It is expected of every major politician that he or she affirm “American exceptionalism” — the idea that this country not only occupies an extraordinary place in the world and in history, but that the country and its people are exceptionally good. This week’s release of a report detailing torture of terror suspects carried out under the Bush Administration, however, has renewed old divisions and for some has called into question America’s moral standing.
Is “American exceptionalism” fact or fiction? What should we make of the torture report? Joel Mathis and Ben Boychuk debate the matter.
Let’s be charitable instead of divisive for a moment.
After 9/11, Americans were so scared and frenzied that it is completely understandable that some of those in charge of protecting us would resort to extreme methods. Dick Cheney went on “Meet the Press” the weekend after the attack and told us that the government would have to work on the “dark side.” Most listeners had an inkling of what that meant at the time, and approved. So most of us who were citizens at the time of the attack probably have a little bit of the torture report’s blood on our hands.
Furthermore, this is not a Republican or Democratic issue. Yes, Republicans initiated the torture described in this week’s report. But there’s evidence that key Democratic members of Congress were presented evidence of the torture while it was still policy, and acquiesced. So there are very few people in the political class with clean hands.
Yet an evil thing done in a panicked frenzy is still an evil thing. We became that which we had for so long condemned. The techniques we used? Picked up from Chinese communists, who used them expressly to force false confessions from prisoners. Torture was banned under both domestic law and international treaties — including one signed by Ronald Reagan — because we knew that torture was something done only by the “bad guys.”
Finally, torture did not make us safer. Instead, when news emerged — at Abu Ghraib and elsewhere — it hardened hearts against America, and created more warriors willing to attack and give their lives in the fight against us. It was not a help.
If America is indeed exceptional — and, often, it has been and can be again — it is because it does exceptional things and behaves exceptionally, not because we have a hall pass from history or the behavior expected of civilized nations.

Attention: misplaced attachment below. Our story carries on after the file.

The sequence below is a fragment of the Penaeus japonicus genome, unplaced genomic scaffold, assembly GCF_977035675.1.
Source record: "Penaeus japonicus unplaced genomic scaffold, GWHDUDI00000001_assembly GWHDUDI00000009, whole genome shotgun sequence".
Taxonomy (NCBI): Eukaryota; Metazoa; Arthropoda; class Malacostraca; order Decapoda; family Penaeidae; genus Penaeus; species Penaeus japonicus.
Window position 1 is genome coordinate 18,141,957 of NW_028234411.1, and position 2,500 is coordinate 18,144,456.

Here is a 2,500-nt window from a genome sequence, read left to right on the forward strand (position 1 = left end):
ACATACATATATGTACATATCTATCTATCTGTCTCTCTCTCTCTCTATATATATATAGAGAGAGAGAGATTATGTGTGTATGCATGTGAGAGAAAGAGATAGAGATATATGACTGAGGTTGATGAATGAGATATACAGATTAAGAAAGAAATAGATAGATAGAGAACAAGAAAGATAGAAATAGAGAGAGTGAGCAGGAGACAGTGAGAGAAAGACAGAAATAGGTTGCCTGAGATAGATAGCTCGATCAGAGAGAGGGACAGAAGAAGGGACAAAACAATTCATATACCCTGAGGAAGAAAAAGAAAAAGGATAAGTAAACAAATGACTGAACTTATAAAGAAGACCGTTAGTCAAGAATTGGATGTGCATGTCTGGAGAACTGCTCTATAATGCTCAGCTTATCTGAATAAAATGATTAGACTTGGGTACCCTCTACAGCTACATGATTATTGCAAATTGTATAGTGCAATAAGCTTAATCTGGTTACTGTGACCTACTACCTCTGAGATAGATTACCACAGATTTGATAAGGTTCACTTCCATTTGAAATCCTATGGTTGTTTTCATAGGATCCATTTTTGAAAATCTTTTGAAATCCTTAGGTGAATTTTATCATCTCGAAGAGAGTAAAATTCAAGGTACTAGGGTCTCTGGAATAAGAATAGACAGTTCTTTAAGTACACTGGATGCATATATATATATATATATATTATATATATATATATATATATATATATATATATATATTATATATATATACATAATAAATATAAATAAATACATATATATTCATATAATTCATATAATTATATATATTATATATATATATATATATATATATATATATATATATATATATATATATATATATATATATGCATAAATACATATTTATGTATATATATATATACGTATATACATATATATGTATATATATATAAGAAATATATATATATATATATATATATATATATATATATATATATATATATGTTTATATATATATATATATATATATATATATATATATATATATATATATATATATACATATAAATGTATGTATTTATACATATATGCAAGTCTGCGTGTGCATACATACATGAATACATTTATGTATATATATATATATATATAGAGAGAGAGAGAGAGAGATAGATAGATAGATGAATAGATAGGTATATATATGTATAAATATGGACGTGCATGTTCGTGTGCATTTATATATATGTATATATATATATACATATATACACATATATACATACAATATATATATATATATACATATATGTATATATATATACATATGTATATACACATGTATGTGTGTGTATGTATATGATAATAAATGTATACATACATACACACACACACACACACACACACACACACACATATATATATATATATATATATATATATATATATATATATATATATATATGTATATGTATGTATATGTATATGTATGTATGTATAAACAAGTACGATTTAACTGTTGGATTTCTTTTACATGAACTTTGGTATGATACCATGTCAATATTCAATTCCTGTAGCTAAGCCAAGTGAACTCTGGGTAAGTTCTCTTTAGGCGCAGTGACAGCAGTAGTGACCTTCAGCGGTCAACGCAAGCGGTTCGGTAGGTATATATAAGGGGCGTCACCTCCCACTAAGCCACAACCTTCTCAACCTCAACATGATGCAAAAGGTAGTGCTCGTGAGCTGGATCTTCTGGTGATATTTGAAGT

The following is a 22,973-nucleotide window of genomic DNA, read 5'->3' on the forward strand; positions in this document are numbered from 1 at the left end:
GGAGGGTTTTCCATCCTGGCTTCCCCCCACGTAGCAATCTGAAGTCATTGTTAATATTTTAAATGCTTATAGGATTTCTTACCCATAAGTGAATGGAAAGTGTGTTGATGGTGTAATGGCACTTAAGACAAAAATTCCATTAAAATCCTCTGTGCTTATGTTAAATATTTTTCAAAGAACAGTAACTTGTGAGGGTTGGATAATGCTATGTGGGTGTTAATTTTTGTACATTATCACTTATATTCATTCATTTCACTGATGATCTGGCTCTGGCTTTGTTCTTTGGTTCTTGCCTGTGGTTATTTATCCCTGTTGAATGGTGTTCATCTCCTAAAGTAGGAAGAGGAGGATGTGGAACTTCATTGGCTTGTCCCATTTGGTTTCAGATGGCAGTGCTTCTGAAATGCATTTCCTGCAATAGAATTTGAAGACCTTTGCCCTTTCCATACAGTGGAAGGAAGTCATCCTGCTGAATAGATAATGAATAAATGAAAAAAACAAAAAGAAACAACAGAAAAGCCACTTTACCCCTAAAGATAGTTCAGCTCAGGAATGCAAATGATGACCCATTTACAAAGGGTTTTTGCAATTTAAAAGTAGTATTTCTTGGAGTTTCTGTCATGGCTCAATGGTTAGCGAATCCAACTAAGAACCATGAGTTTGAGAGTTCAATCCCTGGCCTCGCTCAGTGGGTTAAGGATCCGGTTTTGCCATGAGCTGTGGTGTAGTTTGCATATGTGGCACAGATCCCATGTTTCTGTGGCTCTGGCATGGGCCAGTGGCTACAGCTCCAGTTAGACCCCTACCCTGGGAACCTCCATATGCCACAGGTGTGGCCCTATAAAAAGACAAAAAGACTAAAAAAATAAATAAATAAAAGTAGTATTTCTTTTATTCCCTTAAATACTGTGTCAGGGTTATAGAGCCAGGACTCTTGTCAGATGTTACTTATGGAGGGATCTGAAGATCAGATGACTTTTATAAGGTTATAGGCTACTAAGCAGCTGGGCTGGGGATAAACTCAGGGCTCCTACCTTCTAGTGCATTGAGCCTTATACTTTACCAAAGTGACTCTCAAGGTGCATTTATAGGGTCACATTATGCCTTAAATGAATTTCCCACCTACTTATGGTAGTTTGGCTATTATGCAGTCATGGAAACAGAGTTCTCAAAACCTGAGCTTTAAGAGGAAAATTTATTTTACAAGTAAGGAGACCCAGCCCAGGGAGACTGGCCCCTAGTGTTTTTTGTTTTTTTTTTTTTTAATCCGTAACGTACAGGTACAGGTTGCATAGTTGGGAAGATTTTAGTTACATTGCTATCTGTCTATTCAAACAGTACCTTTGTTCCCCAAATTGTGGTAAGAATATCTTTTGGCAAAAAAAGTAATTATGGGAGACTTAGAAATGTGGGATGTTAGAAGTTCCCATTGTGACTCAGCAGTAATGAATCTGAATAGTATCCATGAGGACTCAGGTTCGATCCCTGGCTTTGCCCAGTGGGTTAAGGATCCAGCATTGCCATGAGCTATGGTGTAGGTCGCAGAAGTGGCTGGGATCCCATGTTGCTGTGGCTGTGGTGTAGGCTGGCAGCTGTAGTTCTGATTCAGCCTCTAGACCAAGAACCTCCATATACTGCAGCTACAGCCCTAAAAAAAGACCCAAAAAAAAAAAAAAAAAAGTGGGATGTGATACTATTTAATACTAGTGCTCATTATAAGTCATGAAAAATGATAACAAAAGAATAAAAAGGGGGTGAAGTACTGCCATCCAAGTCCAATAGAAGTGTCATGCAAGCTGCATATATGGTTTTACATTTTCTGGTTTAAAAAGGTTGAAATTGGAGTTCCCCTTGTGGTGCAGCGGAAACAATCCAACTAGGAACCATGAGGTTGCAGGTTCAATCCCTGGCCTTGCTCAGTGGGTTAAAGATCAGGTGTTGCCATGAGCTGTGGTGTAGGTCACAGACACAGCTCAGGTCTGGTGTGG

Are we exceptional? We will be if we let the torture report chasten us into better behavior.
Remember what America looked and felt like after 9/11. Nobody knew if or when another attack would come. For a fleeting moment, the vast majority of Americans united in the cause of crushing our enemies. We wanted Osama bin Laden’s head on a pike. Above all, we wanted to go back to living our lives as we had before that day — by any means necessary.
The Senate Intelligence Committee’s report comes at a moment when America is a deeply divided country. Democrats led by departing committee chairwoman, Sen. Dianne Feinstein of California, have used the report to cudgel the CIA and the Bush administration. Senate Republicans wanted no part of it.
Feinstein for her part knew what the CIA was up to. In 2002, she said the 9/11 attacks meant the United States would “have to do some things that historically we have not wanted to do to protect ourselves.” Only after the gory details made the front page of the New York Times did Feinstein seem to find a conscience.
Defenders of “enhanced interrogation” insist the program yielded “actionable intelligence.” Osama bin Laden is dead. Plenty of terrorists are dead, too.
Were they the right terrorists? Who knows? There seems to be no shortage of fanatics running riot in the Middle East and South Asia. And the countries we believed had been liberated are neither free nor peaceful nor especially friendly to us.
President Obama last year redefined the war on terror as “a series of persistent, targeted efforts to dismantle specific networks of violent extremists that threaten America.” Whatever you want to call it, the war continues with no end in sight. And how could there be an end when Congress and President Obama (or his predecessor for that matter) have never defined what victory would look like?
Was it worth it? Not if the United States remains in a perpetual state of “persistent, targeted efforts.”
For all of that, however, Americans remain an exceptional, conscientious and freedom-loving people. We deserve better than the fools and hypocrites who presume to govern us.
Mr. Boychuk is associate editor of the Manhattan Institute’s City Journal. Mr. Mathis is a contributing editor to Philadelphia Magazine. Reach them at firstname.lastname@example.org, email@example.com or www.facebook.com/benandjoel.